Friday, April 16, 2010
It is time to talk about a birth. The announcement is a little late but I want to talk a little about it anyway.
Last year, with a little help from Maine's Department of Agriculture, we dug a beautiful pond here at the farm. The water from our well had a tendency to get 'salty' right around August when we really needed it the most. Our shrubs in pots, that looked so wonderful in July, would suddenly look like heck even though we knew that our water had tested fine in May. Finally, we smartened up and tested it in August. Sure enough, way too salty and we now know that it fluctuates from month to month.
And so....not this winter but the winter before, we began to dig an irrigation pond.
This was the most amazing landscape project that I have ever taken on. Never mind the imensity of the project but the placement and effect on the landscape did things that you could never possibly anticipate.
First of all, we asked Mark Welch to help us. We had cleared the brush and trees and knew pretty well what the shape would be but when you do a project this big you have to trust the people who know what they are doing. I can't say enough good things about Mark and his sons and crew. This was a wild project! They were patient and competant.
You would think that as a landscaper I would be more relaxed about this whole thing but the opposite was true. What if it looked like it didn't belong? What if the dam didn't work? What if I hated connecting the front fields with their greenhouses and cars to the back field which had always been a peaceful haven? What about the dogs and ice? What about snapping turtles? I think that is what I mean by a birth. All that work to make this pond, all the fears and trepidations, all the worry about the unknown and then......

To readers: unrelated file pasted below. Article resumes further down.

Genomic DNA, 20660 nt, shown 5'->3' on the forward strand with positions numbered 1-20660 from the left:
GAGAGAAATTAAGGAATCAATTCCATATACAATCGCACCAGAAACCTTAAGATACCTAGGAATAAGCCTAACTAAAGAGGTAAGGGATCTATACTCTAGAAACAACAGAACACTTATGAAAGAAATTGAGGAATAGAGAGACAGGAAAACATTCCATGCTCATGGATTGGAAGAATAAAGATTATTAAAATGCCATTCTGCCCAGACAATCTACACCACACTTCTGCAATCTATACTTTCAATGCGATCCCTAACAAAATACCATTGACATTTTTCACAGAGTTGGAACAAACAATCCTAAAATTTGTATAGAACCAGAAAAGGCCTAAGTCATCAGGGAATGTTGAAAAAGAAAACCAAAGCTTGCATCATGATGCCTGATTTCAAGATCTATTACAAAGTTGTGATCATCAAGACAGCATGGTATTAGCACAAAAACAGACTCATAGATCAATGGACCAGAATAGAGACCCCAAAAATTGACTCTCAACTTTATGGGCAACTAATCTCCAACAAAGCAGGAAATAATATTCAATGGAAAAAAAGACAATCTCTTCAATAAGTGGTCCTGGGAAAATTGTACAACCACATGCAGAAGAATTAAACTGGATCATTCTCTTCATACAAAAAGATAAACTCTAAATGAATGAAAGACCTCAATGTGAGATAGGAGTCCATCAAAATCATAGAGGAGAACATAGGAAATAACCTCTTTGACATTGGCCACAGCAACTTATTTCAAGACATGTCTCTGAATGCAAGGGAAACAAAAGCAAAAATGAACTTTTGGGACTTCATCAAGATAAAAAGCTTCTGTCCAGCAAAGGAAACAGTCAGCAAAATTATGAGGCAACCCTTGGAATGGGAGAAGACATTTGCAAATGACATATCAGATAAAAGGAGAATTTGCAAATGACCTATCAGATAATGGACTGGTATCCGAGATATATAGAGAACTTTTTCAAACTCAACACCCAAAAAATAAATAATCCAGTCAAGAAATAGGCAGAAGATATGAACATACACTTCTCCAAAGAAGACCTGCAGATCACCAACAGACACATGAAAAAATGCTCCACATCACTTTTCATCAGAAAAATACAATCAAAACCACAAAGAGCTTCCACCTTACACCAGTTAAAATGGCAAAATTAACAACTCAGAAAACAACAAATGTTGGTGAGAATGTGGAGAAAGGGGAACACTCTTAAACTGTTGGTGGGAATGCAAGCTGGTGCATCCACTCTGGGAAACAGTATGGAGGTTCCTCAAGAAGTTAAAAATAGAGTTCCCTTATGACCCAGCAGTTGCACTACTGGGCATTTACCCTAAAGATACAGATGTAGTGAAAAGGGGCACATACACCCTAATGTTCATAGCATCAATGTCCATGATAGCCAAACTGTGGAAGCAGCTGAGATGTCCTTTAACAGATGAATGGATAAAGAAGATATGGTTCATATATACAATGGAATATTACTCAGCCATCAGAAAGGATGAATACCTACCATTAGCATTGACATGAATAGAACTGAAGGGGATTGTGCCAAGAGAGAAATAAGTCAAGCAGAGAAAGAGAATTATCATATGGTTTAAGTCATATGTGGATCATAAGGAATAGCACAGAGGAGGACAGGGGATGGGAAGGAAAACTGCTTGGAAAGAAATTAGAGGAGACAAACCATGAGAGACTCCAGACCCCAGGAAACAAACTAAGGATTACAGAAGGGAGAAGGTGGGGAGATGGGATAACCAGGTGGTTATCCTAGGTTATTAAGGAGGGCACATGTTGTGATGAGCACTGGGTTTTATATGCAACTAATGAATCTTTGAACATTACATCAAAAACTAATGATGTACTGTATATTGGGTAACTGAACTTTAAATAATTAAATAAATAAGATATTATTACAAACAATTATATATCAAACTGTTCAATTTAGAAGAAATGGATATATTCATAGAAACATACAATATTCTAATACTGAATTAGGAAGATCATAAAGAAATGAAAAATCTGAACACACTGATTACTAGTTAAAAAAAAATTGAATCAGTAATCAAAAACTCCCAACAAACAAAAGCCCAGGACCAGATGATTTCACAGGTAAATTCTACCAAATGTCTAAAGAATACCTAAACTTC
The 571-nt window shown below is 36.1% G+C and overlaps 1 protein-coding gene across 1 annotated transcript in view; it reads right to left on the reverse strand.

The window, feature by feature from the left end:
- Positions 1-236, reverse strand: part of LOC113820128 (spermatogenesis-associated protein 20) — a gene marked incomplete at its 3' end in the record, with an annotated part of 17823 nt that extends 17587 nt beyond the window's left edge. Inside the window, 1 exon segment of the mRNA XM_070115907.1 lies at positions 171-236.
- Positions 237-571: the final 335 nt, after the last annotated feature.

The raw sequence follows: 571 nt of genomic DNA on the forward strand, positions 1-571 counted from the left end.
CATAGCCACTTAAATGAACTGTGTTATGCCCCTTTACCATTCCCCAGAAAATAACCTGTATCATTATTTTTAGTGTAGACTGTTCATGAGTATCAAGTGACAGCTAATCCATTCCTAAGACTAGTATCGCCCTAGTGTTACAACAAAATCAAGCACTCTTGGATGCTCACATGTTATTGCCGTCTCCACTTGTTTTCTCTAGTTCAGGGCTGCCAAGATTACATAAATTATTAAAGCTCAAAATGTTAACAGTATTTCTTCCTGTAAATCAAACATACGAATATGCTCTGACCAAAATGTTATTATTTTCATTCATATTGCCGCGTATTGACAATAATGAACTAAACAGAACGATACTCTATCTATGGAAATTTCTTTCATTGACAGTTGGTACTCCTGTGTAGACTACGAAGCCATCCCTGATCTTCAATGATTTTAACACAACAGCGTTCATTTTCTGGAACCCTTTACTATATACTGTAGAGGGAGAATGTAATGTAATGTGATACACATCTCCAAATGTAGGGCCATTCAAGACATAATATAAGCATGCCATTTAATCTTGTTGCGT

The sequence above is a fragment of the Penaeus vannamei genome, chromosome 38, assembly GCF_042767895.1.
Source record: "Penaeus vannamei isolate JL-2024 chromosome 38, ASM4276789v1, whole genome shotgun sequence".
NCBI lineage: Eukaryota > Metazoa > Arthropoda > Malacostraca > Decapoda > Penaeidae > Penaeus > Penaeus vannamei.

I will let the pictures tell the story.
First, we had to construct a dam to hold the water and a pump to pump out the ever growing water that was seeping into the pond. This was pretty wild in itself. Rains melted all the snow and a couple of times we really worried about the pumps keeping up with the massive amounts of water. Still, it worked.
You can see that we had to dig down 10 feet to hit clay. The clay was beautiful marine clay that was necessary to hold water. Our sandy soil was excavated and brought to someplace in a near by town and the clay was dug into and spread on the sides of the pond like a huge bowl to hold the water.
It was amazing to watch this process. One huge machine would scoop up the clay and another would grab that and smear it on the side of the pond wall.
Having this pond is like having a living breathing thing. It is already attracting wildlife and new plants. It has affected the light on the farm and the way that the wind blows. It smells and sounds different here at the farm. The ocean noises are closer and the the diamonds that sparkle on it when the sun hits it just right are gifts for all to see.